Structural details of photovoltaic material revealed: The bilayer polymer backbone motif (3D image) is derived from the x-ray scattering pattern.Known by the handle PCDTBT, this material is an example of a “polycarbazole conjugated polymer,” a molecule composed of a chainlike carbon backbone with alkyl side chains. It  is among the best organic photovoltaic materials currently in use due to its amazing ability to move electrons around. The material is also able to convert sunlight to electricity with efficiency as high as 7.2 percent in organic solar cells. Brookhaven physicist, Benjamin Ocko (who led the current research) states, “Despite the fact that this material has been extensively studied, no one has reported detailed structural features to provide a basis for its superior performance.” Understanding this material and its strong performance will help scientists harness its essential attributes. Engineering new materials for a wide range of applications, including displays, solid-state lighting, transistors, and improved solar cells is a sought-after possibility.

This research is a step up in achieving a efficient and cleaner Brookhaven Lab research team members Xinhui Lu, Htay Hlaing, David Germack, and Ben for solar energy.This type of in-depth and collaborative study with different partners elucidates very subtle differences between materials, which gives critical insights into designing next generation solar cell materials. Organic photovoltaic solar cells (OPV) bear a potential development in the search for low-cost modules for the commercial production of domestic electricity. The collaboration of these companies and organizations suggests the importance of PV technology. One of the top funders for this recent research, Konarka Technologies (Konarka), is a world leader in OPV technology. OPV is rapidly emerging as a solar source and Konarka’s current research efforts are exploring new OPV chemistries as well as advances to existing technology. The Department of Energy also recognizes the significance of OPV as it presents a ‘greener’ solution for energy reliability. Amounts of organic materials are relatively small and large scale production is easier than for inorganic materials. Additionally, the vast variety of possible chemical structures and functionalities of organic materials allows research for alternative competitive materials with the PV properties. Included in this variety of chemical structures are polymers, oligomers, dyes and liquid crystals. The development of organic solar cells is definitely on the rise which makes it an easy target for companies to take part on its research.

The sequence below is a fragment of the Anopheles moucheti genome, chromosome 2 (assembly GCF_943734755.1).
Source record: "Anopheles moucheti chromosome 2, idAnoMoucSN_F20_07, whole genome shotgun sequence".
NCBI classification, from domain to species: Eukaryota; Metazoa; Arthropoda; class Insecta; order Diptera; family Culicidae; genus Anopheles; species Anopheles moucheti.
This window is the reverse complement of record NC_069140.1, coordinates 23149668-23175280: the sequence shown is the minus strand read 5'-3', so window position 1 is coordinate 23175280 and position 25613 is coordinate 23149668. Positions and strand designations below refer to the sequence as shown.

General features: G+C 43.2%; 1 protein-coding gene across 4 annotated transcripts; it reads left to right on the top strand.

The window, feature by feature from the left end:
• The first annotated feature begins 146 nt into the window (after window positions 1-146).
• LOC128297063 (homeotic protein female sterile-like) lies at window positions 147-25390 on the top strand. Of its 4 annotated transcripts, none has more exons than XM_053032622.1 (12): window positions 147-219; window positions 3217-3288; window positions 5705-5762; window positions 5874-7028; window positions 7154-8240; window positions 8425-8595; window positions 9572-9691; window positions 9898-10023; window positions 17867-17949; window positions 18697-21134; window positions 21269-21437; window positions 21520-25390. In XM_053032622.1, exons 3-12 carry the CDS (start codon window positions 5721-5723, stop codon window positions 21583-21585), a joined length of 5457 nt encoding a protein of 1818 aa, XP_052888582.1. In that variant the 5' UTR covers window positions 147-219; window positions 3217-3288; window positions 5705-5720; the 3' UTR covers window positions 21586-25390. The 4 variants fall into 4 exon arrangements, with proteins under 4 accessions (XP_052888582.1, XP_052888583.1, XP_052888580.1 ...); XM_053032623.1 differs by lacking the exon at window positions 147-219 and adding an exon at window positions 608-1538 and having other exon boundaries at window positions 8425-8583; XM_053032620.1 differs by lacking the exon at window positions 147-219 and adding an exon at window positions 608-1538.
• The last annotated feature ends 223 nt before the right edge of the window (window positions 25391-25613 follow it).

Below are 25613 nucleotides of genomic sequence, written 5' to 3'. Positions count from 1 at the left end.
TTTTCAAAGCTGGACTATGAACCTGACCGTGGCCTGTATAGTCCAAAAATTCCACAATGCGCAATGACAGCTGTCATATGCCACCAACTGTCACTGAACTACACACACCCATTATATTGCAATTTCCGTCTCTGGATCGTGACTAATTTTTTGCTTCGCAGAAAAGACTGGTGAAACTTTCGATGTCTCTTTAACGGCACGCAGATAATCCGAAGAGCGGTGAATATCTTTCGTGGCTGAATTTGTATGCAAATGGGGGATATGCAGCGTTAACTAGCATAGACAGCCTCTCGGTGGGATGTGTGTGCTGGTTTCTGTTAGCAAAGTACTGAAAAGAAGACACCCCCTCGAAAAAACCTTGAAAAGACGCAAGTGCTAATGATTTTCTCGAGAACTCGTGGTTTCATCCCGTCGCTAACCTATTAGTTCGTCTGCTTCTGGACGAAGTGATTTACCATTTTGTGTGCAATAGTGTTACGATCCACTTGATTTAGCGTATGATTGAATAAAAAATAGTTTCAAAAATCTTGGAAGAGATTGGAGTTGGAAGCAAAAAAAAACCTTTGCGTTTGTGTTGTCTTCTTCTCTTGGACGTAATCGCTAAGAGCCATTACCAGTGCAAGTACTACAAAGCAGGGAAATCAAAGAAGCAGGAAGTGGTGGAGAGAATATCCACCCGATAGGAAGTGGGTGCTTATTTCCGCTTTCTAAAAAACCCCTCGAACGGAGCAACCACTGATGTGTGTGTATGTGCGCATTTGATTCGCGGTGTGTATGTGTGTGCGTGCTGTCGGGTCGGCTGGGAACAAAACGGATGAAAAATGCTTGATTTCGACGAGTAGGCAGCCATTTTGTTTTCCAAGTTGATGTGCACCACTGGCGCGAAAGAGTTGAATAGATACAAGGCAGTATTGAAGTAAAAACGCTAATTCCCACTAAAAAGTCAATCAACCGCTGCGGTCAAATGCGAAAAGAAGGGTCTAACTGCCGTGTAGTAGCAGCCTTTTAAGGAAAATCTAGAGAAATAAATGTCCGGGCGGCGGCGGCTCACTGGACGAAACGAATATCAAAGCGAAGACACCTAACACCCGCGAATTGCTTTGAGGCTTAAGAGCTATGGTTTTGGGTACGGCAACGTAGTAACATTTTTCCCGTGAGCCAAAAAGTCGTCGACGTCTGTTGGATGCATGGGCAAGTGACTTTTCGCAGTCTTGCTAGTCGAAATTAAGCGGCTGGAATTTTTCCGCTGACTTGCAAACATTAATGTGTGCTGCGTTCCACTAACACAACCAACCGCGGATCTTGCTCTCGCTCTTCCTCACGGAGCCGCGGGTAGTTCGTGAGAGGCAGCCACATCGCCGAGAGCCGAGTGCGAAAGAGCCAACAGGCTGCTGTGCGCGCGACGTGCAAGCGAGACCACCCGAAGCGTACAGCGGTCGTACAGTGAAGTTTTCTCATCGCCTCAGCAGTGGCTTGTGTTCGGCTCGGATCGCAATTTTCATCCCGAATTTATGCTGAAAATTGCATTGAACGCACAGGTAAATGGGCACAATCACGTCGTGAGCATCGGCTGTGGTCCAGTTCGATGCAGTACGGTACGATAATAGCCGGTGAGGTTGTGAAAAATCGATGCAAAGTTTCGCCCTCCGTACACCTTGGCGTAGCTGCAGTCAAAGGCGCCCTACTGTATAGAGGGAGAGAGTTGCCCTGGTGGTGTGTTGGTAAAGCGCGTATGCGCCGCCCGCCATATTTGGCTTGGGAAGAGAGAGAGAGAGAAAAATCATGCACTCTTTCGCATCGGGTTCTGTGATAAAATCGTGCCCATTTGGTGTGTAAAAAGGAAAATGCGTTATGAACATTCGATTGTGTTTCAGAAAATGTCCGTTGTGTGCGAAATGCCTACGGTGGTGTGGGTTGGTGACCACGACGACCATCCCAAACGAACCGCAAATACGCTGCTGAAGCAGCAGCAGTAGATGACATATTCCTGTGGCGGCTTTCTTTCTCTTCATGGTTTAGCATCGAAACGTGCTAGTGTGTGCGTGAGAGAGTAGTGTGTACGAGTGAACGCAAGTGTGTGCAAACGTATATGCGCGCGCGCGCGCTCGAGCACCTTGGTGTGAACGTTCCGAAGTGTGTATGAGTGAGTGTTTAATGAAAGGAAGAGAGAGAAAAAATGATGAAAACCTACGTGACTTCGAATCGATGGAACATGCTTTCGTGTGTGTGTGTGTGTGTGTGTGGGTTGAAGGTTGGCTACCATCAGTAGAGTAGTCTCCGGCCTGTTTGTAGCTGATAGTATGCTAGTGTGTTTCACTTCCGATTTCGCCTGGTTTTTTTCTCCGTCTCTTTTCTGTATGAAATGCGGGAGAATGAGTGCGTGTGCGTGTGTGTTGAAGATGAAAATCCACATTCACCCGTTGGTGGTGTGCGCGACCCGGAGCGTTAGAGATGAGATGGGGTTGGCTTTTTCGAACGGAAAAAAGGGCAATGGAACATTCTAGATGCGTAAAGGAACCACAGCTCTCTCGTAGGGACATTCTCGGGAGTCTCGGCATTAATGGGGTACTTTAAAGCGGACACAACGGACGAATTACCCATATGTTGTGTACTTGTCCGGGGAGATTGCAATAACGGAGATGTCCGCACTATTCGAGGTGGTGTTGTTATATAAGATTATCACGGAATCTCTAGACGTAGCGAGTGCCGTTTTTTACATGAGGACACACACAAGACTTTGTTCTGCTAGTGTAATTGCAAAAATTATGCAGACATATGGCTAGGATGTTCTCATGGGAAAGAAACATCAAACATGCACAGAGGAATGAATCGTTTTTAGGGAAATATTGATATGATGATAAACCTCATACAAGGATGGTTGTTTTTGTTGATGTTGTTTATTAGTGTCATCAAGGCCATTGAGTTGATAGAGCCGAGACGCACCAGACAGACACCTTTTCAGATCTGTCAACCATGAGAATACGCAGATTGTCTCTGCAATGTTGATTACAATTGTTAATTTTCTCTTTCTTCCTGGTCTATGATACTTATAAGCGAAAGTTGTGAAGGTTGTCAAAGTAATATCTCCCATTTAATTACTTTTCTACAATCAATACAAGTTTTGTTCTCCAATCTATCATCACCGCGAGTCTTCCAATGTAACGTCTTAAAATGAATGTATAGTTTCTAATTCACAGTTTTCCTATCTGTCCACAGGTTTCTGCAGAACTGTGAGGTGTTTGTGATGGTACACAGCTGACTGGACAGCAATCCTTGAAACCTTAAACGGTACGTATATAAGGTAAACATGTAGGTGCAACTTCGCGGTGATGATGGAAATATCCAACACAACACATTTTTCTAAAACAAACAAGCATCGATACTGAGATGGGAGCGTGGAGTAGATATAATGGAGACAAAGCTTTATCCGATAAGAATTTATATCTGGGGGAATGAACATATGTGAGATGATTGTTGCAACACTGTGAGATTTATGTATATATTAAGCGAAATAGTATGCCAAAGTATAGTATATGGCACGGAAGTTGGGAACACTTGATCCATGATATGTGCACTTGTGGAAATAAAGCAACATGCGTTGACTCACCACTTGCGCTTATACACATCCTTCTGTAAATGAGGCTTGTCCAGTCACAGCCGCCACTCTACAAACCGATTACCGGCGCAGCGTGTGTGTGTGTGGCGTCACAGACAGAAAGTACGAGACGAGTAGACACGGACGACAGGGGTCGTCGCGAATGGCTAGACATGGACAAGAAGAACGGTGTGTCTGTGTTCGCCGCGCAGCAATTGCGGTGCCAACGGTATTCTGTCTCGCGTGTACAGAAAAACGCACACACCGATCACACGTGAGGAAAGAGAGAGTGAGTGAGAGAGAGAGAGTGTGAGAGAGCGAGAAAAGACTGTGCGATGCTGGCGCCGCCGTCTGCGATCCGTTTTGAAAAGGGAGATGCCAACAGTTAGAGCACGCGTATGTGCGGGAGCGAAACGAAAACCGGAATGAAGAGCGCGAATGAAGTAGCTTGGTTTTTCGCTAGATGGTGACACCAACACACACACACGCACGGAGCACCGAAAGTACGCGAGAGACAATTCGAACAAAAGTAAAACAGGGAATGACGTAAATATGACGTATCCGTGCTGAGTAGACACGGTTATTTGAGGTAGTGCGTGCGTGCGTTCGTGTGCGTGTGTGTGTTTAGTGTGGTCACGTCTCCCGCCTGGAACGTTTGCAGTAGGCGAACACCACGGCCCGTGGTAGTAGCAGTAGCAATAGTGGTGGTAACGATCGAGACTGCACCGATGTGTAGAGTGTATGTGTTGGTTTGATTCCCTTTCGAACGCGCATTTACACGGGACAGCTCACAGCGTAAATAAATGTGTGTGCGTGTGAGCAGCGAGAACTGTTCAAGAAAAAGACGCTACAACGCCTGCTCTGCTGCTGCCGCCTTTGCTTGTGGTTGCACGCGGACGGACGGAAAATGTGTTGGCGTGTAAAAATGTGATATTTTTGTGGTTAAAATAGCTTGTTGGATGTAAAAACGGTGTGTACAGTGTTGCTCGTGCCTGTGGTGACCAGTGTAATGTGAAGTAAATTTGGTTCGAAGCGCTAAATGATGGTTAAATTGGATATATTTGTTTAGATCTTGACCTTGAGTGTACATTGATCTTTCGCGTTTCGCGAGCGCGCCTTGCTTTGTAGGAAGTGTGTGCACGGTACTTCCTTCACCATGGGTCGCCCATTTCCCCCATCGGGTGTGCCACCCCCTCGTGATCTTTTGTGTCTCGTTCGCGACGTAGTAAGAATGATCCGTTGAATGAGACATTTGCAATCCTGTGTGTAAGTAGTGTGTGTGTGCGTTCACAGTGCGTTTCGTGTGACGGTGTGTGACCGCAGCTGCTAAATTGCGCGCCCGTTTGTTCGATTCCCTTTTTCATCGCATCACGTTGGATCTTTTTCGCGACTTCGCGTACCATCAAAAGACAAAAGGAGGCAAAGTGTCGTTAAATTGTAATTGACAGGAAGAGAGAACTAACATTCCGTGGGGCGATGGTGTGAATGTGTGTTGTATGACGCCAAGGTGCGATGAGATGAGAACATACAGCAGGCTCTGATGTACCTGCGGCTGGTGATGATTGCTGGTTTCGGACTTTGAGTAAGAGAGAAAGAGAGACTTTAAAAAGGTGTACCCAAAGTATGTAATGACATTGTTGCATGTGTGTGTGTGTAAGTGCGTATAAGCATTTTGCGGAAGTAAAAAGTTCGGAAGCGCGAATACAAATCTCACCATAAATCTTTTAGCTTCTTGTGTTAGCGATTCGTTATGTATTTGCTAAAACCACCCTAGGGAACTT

Another similar project is graphene OPV in which flexible transparent carbon atom films have great potential for a new breed of solar cells. The significant advantages in this development is the cell design, particularly in physical flexibility. The ongoing research for new techniques and discoveries in the solar industry constitutes a significant advance toward the production of OPV. This recent research on the solar material and its new features meets the essential criteria for efficiency, stability and abundance in OPV; this will ultimately have important implications for future organic devices as well as a third generation solar tech milestone.